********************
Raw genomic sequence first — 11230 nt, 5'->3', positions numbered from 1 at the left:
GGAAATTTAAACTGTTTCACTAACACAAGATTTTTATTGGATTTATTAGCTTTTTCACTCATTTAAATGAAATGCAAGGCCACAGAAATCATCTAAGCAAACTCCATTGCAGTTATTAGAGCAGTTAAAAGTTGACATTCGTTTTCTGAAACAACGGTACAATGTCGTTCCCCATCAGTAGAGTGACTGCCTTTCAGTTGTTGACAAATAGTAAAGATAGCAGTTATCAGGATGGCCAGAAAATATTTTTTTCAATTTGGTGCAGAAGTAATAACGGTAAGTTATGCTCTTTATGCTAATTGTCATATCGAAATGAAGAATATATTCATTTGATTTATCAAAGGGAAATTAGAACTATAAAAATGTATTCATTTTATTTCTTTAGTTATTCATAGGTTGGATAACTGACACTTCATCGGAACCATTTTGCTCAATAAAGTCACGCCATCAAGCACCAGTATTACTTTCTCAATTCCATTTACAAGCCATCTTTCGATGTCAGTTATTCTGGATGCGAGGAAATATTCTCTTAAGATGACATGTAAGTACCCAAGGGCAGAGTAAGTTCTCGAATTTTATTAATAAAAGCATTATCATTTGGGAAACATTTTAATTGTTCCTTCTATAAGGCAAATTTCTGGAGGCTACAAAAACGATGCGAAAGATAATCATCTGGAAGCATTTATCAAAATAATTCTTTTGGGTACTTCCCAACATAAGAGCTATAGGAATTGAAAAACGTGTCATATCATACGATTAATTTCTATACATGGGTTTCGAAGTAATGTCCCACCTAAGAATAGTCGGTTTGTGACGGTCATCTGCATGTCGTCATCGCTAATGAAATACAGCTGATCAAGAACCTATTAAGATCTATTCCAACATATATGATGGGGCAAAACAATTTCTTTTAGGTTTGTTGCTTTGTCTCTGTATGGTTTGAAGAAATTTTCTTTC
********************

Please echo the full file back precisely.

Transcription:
Raw genomic sequence first — 11230 nt, 5'->3', positions numbered from 1 at the left:
GGAAATTTAAACTGTTTCACTAACACAAGATTTTTATTGGATTTATTAGCTTTTTCACTCATTTAAATGAAATGCAAGGCCACAGAAATCATCTAAGCAAACTCCATTGCAGTTATTAGAGCAGTTAAAAGTTGACATTCGTTTTCTGAAACAACGGTACAATGTCGTTCCCCATCAGTAGAGTGACTGCCTTTCAGTTGTTGACAAATAGTAAAGATAGCAGTTATCAGGATGGCCAGAAAATATTTTTTTCAATTTGGTGCAGAAGTAATAACGGTAAGTTATGCTCTTTATGCTAATTGTCATATCGAAATGAAGAATATATTCATTTGATTTATCAAAGGGAAATTAGAACTATAAAAATGTATTCATTTTATTTCTTTAGTTATTCATAGGTTGGATAACTGACACTTCATCGGAACCATTTTGCTCAATAAAGTCACGCCATCAAGCACCAGTATTACTTTCTCAATTCCATTTACAAGCCATCTTTCGATGTCAGTTATTCTGGATGCGAGGAAATATTCTCTTAAGATGACATGTAAGTACCCAAGGGCAGAGTAAGTTCTCGAATTTTATTAATAAAAGCATTATCATTTGGGAAACATTTTAATTGTTCCTTCTATAAGGCAAATTTCTGGAGGCTACAAAAACGATGCGAAAGATAATCATCTGGAAGCATTTATCAAAATAATTCTTTTGGGTACTTCCCAACATAAGAGCTATAGGAATTGAAAAACGTGTCATATCATACGATTAATTTCTATACATGGGTTTCGAAGTAATGTCCCACCTAAGAATAGTCGGTTTGTGACGGTCATCTGCATGTCGTCATCGCTAATGAAATACAGCTGATCAAGAACCTATTAAGATCTATTCCAACATATATGATGGGGCAAAACAATTTCTTTTAGGTTTGTTGCTTTGTCTCTGTATGGTTTGAAGAAATTTTCTTTC